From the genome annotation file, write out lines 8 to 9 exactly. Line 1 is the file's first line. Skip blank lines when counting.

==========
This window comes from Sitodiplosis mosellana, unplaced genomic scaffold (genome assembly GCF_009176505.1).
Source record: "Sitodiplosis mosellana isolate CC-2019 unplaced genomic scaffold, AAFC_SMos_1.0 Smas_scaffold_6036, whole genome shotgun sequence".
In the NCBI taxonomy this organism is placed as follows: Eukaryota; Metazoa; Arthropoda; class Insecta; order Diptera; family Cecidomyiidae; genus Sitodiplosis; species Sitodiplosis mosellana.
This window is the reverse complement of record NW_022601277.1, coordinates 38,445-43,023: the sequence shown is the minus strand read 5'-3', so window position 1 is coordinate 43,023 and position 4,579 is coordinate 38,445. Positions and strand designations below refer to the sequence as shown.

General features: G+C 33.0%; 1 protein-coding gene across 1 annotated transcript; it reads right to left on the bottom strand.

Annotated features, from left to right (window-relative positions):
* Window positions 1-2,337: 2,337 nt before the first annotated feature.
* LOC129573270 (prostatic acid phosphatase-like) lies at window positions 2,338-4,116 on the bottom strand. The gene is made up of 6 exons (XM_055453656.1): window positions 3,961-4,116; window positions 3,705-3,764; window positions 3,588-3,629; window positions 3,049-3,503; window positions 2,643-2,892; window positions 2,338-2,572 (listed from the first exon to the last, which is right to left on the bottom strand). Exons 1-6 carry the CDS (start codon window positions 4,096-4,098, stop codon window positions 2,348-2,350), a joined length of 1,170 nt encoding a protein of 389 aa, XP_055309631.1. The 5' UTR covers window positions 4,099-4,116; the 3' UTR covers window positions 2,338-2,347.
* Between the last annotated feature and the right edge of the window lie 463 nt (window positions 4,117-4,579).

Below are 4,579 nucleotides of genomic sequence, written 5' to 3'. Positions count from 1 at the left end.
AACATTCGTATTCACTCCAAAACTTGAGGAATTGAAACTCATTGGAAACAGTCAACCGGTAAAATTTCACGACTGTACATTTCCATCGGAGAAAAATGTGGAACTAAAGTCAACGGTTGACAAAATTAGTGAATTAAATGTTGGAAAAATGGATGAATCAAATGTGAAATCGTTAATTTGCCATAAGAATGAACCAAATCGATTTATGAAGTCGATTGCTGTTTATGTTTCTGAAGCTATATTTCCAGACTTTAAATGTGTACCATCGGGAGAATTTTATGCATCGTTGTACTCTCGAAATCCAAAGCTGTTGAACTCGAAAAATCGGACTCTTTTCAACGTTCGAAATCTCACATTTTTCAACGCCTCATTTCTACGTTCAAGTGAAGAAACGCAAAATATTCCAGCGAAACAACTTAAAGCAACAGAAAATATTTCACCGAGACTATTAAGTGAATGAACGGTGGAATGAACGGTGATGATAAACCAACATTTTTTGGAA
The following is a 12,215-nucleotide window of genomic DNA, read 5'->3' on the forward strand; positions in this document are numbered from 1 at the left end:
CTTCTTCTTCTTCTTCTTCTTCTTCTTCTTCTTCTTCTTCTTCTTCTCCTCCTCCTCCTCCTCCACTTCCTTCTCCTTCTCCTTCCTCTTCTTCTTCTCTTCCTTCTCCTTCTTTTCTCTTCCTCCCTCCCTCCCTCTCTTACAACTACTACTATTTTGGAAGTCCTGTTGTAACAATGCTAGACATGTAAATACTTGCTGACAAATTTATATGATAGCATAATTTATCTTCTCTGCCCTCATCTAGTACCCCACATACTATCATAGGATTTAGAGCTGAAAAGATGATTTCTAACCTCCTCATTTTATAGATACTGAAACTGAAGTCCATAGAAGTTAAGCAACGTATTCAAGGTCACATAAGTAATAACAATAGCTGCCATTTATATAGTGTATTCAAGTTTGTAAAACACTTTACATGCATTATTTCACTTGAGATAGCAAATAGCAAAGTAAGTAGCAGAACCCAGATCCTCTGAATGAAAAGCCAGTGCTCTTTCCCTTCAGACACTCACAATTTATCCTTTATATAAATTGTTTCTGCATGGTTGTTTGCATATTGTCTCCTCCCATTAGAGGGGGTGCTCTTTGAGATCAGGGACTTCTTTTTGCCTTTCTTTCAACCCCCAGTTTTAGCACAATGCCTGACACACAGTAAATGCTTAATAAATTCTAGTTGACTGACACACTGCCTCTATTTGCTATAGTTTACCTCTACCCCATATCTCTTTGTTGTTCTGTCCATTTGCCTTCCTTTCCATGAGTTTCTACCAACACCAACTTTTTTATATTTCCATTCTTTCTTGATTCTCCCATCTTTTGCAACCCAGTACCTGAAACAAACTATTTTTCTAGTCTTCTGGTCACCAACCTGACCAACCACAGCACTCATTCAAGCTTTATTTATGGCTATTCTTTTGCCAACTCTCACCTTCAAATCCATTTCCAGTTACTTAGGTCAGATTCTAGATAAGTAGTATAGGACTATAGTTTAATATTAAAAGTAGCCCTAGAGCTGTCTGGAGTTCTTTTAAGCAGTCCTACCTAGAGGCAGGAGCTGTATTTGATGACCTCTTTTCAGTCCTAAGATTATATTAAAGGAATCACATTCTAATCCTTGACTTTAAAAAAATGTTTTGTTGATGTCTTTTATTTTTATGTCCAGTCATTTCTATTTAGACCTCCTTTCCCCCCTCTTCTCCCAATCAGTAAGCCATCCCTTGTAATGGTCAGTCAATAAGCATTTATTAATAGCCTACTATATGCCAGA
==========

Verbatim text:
* LOC129573270 (prostatic acid phosphatase-like) lies at window positions 2,338-4,116 on the bottom strand. The gene is made up of 6 exons (XM_055453656.1): window positions 3,961-4,116; window positions 3,705-3,764; window positions 3,588-3,629; window positions 3,049-3,503; window positions 2,643-2,892; window positions 2,338-2,572 (listed from the first exon to the last, which is right to left on the bottom strand). Exons 1-6 carry the CDS (start codon window positions 4,096-4,098, stop codon window positions 2,348-2,350), a joined length of 1,170 nt encoding a protein of 389 aa, XP_055309631.1. The 5' UTR covers window positions 4,099-4,116; the 3' UTR covers window positions 2,338-2,347.
* Between the last annotated feature and the right edge of the window lie 463 nt (window positions 4,117-4,579).